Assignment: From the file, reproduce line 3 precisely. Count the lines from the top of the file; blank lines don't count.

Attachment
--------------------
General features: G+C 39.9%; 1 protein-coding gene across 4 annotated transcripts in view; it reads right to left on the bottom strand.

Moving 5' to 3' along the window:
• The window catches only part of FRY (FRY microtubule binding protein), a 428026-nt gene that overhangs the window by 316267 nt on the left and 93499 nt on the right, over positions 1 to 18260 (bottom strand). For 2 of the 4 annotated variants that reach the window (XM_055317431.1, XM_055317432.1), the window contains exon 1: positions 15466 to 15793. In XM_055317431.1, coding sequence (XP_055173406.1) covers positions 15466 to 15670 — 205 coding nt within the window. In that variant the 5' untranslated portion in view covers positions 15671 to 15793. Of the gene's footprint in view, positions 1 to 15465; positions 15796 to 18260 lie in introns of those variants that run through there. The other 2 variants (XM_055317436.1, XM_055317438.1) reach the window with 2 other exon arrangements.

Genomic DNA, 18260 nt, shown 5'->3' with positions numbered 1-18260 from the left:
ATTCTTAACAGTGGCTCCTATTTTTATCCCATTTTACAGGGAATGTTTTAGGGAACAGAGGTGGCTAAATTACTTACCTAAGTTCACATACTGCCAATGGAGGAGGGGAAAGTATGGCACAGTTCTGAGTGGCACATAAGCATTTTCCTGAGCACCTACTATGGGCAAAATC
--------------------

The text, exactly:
• The window catches only part of FRY (FRY microtubule binding protein), a 428026-nt gene that overhangs the window by 316267 nt on the left and 93499 nt on the right, over positions 1 to 18260 (bottom strand). For 2 of the 4 annotated variants that reach the window (XM_055317431.1, XM_055317432.1), the window contains exon 1: positions 15466 to 15793. In XM_055317431.1, coding sequence (XP_055173406.1) covers positions 15466 to 15670 — 205 coding nt within the window. In that variant the 5' untranslated portion in view covers positions 15671 to 15793. Of the gene's footprint in view, positions 1 to 15465; positions 15796 to 18260 lie in introns of those variants that run through there. The other 2 variants (XM_055317436.1, XM_055317438.1) reach the window with 2 other exon arrangements.